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For Cause and Comrades-Book Review

In this little series of books covering different aspects of the Civil War, it would have been possible to have chosen any number by James McPherson, arguably the premier writer of the American Civil war, including and especially Battle Cry of Freedom.

Of all the books I have reviewed with the heading ‘of books you should know about but may never read! this is the one book I would say that you must read if you are a genuine student of the American Civil War.

This book tries to find out ‘why they fought.’ James McPherson demonstrates to show that the soldiers of the Civil War remained powerfully convinced of the ideals for which they fought throughout the conflict. They were motivated by duty, honour and religious faith. They fought for the principles of liberty, freedom, justice and patriotism. On both sides they referred to the ideals of the American Revolution. They fought to defend their manhood and honour where death was better than disgrace. After three years of bloody battles, more than half Union soldiers re-enlisted voluntarily.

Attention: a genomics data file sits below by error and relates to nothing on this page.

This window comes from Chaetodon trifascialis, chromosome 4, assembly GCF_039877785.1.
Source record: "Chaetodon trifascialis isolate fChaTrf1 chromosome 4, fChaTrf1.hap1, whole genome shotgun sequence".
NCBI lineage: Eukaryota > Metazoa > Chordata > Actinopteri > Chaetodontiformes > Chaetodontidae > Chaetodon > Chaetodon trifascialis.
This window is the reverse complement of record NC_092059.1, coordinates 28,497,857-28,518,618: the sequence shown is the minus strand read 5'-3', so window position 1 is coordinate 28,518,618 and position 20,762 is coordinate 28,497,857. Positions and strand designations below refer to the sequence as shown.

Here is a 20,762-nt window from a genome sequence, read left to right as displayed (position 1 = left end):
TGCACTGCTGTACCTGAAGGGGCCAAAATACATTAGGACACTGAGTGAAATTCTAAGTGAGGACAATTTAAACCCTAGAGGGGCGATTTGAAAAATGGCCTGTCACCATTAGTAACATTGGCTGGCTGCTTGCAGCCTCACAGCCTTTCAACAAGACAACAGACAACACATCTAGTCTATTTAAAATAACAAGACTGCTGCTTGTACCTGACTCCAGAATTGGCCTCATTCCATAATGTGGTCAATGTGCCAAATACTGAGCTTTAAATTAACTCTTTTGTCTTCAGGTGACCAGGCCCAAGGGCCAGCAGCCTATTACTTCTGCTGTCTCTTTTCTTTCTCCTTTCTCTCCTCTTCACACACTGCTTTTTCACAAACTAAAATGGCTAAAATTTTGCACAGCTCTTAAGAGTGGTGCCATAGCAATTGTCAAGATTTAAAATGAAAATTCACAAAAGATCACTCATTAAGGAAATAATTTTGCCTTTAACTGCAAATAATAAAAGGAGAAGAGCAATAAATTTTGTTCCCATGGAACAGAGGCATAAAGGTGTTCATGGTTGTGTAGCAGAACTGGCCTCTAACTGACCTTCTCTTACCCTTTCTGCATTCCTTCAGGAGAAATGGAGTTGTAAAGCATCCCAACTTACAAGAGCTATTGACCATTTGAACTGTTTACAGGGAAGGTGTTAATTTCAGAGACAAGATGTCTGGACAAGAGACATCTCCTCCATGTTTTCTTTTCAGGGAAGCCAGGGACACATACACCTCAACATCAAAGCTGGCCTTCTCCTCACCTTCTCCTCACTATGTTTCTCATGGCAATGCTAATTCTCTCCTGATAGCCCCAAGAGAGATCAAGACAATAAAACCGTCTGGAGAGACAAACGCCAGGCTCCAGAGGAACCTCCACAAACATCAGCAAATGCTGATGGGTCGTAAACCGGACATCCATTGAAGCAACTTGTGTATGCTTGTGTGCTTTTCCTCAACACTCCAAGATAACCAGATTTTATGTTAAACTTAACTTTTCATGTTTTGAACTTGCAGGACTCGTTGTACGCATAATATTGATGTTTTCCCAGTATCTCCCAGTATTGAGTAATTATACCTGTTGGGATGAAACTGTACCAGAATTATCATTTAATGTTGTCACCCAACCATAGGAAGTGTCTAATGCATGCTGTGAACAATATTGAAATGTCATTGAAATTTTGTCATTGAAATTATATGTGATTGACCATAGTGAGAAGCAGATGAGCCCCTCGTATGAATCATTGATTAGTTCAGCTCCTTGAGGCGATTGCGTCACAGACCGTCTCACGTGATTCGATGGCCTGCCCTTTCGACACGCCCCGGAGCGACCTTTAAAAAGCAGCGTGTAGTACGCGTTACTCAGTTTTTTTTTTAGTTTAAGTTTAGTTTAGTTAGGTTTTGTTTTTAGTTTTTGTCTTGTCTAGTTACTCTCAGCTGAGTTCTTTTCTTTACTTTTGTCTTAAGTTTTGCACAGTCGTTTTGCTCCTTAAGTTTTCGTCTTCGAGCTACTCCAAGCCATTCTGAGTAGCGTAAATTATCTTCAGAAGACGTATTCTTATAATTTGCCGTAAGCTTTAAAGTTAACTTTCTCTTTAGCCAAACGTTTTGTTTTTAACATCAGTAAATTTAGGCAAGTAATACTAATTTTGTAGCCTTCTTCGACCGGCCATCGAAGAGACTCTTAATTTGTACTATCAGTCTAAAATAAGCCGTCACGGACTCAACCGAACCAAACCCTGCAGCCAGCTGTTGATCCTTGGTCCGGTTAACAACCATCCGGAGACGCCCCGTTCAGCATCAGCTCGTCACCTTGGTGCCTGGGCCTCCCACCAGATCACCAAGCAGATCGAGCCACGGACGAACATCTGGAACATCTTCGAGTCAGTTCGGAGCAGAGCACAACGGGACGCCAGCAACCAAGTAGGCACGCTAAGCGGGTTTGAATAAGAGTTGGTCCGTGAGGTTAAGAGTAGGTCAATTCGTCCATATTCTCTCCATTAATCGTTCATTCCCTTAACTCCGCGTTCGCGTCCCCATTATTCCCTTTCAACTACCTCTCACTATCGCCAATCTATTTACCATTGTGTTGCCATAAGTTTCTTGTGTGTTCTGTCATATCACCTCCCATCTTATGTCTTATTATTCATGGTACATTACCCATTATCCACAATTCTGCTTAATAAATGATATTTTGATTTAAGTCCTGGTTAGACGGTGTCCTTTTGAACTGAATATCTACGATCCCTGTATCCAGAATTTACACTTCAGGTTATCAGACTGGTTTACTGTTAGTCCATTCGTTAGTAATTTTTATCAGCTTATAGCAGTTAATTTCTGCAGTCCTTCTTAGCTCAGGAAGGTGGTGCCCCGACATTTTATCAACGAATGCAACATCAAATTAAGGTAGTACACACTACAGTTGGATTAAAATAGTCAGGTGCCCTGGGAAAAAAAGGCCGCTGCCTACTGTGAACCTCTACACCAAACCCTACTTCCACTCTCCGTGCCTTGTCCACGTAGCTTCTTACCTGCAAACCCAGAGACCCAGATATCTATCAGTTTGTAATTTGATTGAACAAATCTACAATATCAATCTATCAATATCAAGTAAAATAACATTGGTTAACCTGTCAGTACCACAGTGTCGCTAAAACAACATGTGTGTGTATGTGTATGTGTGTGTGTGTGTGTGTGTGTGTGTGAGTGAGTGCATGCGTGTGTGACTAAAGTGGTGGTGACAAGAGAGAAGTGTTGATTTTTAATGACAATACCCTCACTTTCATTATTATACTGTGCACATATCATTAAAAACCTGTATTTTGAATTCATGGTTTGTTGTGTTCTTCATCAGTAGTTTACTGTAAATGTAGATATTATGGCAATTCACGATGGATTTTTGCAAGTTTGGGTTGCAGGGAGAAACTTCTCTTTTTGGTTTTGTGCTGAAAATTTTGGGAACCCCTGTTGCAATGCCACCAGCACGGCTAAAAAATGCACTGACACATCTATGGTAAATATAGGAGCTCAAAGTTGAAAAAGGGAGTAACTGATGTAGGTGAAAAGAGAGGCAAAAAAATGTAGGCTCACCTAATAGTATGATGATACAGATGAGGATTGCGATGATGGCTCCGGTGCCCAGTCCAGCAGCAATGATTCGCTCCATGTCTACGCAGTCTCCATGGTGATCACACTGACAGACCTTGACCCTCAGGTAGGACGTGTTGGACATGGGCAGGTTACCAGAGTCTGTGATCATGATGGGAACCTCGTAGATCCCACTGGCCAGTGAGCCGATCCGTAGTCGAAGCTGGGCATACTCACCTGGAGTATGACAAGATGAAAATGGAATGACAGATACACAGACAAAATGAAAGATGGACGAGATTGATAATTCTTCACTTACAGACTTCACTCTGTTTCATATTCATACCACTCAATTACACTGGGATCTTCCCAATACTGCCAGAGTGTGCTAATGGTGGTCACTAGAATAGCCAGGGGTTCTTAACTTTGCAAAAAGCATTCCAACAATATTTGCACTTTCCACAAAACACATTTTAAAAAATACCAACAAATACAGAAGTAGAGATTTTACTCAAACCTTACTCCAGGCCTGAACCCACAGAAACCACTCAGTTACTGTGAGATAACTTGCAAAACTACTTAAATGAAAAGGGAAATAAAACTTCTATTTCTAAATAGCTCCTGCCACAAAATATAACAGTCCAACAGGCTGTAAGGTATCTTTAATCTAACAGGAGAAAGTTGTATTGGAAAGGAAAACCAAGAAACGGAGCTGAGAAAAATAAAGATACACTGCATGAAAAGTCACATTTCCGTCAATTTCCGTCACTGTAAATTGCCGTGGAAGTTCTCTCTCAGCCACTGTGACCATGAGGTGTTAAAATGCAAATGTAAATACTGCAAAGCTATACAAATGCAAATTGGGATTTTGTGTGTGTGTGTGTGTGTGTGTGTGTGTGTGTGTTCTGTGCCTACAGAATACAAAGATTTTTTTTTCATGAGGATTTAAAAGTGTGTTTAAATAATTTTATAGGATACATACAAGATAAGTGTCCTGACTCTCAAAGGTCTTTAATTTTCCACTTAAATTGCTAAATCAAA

To do this McPherson draws on 250,000 letters and 250 private diaries. We are lucky that Civil War soldiers were so literate. The private letters were also uncensored. To write this book McPherson was careful to eliminate bias of any sort. Letters in which there might have had a motive other than honest comment were discarded. The letters remaining come from the soul and reach the soul of the Civil War soldier.

In many ways, of the seven books I have chosen to demonstrate the essence of the Civil War this one is the most moving.

All of us who study the American Civil War do so because deep down we are aware that it is different. If you want to know why - read this book!


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